Downed power line kills Detroit man's dog

- A Detroit man is furious and heartbroken after his dog was electrocuted during Saturday's snowfall.

He says it is due to a mistake by a DTE Energy utility crew.

Gregory Scruggs has video of his dog electrocuted Sunday morning.

Although the video has been blurred, the sound is unmistakable. You can see the outline of the dog in the snow and a burned out 'x' that marks the spot of that deadly downed power line.

"I could see her body twitching, the wire was kind of wrapped around her body, you can see the burn mark in the ground from where the wire was," Scruggs said.

That was Sunday morning. On Saturday night Scruggs came home to find caution tape along Glendale, blocking the sidewalk that he shares a backyard with his neighbor where a power line was down.

"There was caution tape from the corner of this fence, around that beige box and all the way to the neighbor's, blocking off the neighbor's entrance," Scruggs said.

A few hours later, Scruggs heard his pit bull outside barking. She was on her leash, barking because the DTE crews had arrived - he thought, to fix the problem.

At 4 a.m. Sandy was barking and Scruggs was watching through his window as the crews removed the caution tape from his fence and toss into his neighbor's garbage can.

"My assumption is that they took care of the issue," he said. "At that point I could not see a wire so I didn't know there was any wire there. I would have assumed that if there was still a wire, there would still be caution tape."

What he didn't know, just one piece of caution tape remained in the yard, along with a very live wire. Hours later he heard Sandy bark again, this time she had slipped out of her collar and had run into her neighbor's yard.

"Before I could get outside my neighbors are banging on my door telling me my dog is dead - she's on fire in the backyard," Scruggs said.

He called DTE Energy and they arrived right away. DTE released a statement calling the dog's electrocution "unfortunate" and reminded people to report downed power lines and stay back at least 20 feet.

But it did not address why almost all of the caution tape was taken down when a live wire was still present. They live right across from an elementary school - and he's just glad the schoolchildren - and his own children - were nowhere near it.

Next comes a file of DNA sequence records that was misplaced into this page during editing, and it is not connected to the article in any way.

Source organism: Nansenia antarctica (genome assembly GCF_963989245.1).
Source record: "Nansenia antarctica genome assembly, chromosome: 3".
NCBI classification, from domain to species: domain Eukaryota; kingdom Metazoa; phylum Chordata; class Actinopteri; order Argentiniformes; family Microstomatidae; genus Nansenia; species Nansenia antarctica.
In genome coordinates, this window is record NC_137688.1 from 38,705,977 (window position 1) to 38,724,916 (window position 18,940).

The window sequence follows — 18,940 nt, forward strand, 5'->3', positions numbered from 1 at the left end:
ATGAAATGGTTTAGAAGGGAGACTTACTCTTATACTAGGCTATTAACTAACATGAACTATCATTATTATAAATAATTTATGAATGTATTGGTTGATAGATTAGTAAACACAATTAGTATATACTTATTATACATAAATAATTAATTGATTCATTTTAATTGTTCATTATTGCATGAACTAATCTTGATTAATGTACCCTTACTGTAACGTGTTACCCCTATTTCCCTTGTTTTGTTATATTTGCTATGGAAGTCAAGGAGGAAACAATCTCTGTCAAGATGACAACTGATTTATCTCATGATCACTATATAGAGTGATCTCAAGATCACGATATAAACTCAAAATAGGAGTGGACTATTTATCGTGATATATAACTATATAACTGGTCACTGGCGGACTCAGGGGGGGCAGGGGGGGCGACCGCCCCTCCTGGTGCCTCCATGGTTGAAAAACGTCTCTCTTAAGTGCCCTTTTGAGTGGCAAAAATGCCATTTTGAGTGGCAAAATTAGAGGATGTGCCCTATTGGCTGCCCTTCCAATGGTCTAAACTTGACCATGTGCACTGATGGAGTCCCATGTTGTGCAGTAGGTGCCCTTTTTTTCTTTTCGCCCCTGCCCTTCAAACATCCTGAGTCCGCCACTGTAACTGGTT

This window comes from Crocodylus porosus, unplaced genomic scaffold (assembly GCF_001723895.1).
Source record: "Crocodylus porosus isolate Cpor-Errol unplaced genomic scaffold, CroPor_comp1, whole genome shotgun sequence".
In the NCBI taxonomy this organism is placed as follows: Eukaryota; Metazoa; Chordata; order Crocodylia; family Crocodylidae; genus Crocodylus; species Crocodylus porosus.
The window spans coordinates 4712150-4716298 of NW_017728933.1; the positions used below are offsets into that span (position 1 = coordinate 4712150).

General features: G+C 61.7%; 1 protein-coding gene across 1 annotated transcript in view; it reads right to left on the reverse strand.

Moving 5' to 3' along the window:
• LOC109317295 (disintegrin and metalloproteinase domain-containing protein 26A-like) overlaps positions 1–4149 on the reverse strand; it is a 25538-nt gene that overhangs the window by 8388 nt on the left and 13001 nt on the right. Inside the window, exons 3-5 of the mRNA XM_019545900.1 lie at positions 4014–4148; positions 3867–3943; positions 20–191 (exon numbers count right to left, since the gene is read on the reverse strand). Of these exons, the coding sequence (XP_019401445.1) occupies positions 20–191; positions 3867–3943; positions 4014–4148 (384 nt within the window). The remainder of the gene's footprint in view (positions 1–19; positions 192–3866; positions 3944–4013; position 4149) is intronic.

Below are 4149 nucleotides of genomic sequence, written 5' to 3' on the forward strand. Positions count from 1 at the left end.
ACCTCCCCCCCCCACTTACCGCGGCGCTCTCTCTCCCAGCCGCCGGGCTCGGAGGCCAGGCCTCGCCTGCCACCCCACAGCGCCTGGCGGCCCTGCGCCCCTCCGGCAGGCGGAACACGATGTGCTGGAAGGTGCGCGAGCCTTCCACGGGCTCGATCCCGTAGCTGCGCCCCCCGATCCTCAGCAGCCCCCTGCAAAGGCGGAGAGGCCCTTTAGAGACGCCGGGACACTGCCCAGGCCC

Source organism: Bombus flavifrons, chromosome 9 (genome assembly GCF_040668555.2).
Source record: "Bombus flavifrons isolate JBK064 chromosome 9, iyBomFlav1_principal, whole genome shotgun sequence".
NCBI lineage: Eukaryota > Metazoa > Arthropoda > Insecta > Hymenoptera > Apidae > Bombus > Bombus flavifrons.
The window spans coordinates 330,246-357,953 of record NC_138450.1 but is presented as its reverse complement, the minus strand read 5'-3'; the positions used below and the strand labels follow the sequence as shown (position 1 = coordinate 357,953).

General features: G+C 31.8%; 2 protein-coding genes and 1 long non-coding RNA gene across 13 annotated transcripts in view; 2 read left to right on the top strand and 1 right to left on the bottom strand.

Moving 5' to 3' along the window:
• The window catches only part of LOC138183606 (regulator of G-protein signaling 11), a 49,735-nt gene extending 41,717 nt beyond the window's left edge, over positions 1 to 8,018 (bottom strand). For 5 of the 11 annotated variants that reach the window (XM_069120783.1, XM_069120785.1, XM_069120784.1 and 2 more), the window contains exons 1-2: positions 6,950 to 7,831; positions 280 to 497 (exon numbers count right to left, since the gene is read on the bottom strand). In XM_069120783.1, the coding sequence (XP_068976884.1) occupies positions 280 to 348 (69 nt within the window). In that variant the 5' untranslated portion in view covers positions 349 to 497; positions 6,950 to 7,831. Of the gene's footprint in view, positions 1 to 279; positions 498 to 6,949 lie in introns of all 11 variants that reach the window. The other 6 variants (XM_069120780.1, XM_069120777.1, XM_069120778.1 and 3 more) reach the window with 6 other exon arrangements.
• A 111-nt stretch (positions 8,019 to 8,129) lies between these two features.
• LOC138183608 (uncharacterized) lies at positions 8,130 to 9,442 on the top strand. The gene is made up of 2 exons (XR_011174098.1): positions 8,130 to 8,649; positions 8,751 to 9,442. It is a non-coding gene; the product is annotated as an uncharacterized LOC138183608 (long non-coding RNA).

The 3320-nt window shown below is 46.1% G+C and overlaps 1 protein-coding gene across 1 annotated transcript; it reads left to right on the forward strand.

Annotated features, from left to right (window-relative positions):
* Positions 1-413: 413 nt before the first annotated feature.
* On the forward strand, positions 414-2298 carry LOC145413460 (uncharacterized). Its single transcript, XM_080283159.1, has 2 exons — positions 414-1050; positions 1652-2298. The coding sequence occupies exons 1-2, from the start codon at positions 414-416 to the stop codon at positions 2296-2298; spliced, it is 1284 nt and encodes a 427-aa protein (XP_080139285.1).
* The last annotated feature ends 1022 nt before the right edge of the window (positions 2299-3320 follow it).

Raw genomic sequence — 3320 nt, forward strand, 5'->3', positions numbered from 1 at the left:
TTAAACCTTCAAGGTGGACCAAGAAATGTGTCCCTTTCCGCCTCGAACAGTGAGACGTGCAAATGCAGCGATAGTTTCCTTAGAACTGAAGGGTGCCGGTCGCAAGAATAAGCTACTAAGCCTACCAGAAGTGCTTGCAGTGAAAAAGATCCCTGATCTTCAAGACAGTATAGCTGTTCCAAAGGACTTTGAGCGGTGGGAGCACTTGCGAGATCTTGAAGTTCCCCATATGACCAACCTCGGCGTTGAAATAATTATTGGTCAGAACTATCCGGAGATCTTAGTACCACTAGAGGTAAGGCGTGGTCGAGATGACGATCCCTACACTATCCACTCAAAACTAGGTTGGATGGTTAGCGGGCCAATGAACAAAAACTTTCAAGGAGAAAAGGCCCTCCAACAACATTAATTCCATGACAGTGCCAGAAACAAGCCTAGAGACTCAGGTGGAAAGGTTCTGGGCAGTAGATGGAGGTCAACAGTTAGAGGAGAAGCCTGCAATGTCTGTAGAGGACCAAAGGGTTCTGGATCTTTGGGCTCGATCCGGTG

"I would kind of like to know what's going to be done in the future to prevent this from happening - we depend on DTE," Scruggs said. "DTE is who we call when something goes wrong with a gas leak or an electrical problem. I want to know that these guys got our back."

DTE did offer Scruggs $500 for the loss of his dog. It also released the following statement:

"DTE Energy's first priority is and remains the safety of our customers, community residents and employees, and the extreme weather metro Detroit experienced this weekend only heightens this priority. As a result of this weekend's weather, DTE has confirmed a dog was electrocuted in the city of Detroit. This is an unfortunate incident, and a reminder of the danger downed power lines can present in these situations once weather has moved through the area.

DTE asks all residents to be mindful of their surroundings at all times, especially during extreme weather, which includes staying 20 feet away from any down line, as the line may still be active, and being cautious of pets being outside in hard-hit areas. We ask residents to report any situations they may interpret as dangerous or uncertain, even once extreme weather has passed through the area.

Today, all down wires in the area of I-96 and Schoolcraft on Detroit's west side have been restored, and no outages remain in this area.

Customers can report down lines by using the DTE Energy app, or at"

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